I’ve been dipping my toes into the workshifting pool since 2009. It’s been an ideal set of circumstances for an introvert like me, as I work in a quiet space where I can control my daily dosage of interruption and interaction. Ideal, that is, until too much of a good thing becomes a bad thing.
Introverts need interaction, too. That is just human nature 101. We’re neither anti-social nor hermits, despite the stereotypes, and although we can work well within self-imposed solitary confinement, it’s not always what we should do.
Introverts who work in a standard office setting get their daily dosage of interaction by default. Introverts who workshift have it harder – it’s too easy to focus on a project or assignment and forget that there is an external world that we need to be part of, too!
So, after basking in every introvert’s dream for the past 3 years, I realized that I needed some balance. Sometimes, my workdays are intense, and I really can only focus on work. I don’t fight my introverted habits on those days as that would adversely affect my productivity. Other days, when my schedule is lighter, I remind myself to explore new spaces to workshift from, make time to see friends or volunteer. Herein lies the beauty of workshifting!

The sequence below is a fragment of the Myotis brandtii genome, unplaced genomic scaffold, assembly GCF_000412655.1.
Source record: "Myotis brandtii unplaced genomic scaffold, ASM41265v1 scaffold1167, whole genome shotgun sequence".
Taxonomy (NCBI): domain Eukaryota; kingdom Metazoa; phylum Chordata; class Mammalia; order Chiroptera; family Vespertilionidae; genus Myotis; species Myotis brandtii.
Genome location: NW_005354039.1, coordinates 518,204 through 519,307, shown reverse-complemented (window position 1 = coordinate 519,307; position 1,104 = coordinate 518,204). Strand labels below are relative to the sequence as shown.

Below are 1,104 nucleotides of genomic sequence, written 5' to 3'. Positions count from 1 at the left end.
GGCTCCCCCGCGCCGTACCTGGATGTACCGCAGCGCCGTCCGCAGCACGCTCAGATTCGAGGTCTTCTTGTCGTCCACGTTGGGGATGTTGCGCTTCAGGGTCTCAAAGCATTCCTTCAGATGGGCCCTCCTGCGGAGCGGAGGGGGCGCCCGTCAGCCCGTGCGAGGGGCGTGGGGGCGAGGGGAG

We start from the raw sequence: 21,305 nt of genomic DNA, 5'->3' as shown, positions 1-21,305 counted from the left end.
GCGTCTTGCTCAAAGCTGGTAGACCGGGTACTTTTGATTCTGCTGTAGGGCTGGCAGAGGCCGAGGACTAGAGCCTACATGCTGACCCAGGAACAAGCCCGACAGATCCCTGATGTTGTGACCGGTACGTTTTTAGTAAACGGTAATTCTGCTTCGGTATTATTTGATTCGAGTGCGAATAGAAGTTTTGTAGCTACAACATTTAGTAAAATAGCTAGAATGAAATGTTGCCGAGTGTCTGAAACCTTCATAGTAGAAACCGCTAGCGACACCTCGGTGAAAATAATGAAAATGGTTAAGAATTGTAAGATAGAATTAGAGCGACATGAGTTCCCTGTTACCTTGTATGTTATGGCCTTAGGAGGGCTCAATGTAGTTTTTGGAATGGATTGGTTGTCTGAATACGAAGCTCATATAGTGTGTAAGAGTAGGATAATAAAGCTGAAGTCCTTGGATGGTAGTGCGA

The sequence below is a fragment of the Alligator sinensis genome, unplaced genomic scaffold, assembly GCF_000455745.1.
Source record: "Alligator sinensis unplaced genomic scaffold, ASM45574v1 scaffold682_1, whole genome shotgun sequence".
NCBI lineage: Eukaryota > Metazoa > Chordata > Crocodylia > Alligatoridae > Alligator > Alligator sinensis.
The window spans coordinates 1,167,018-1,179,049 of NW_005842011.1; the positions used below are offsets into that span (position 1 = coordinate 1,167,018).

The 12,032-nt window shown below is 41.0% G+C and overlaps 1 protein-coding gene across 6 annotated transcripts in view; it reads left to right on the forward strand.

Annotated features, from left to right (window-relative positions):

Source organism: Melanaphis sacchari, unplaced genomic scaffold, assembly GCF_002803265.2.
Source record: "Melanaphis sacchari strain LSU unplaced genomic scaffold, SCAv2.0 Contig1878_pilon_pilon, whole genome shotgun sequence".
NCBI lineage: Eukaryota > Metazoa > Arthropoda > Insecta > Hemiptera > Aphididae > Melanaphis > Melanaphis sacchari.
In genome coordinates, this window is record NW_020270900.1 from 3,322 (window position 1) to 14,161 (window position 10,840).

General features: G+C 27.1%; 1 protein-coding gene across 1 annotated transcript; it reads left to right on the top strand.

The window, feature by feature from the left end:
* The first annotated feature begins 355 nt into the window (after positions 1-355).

However, I still have not perfected this delicate work-life balance of being an introvert in an extrovert’s world. Some weeks I overcommit to work and social activities, to the point of mental and physical collapse! So, what do I do?
I nurture my introverted ways, spend time in my quiet office and appreciate the luxury of choice. Soon, I am refreshed and ready to dip my other toes back into the world where extroverts abound, learn as much from them as I can and take that newfound knowledge back to a quiet space to process in my head.
Photo credit: Dirk Dallas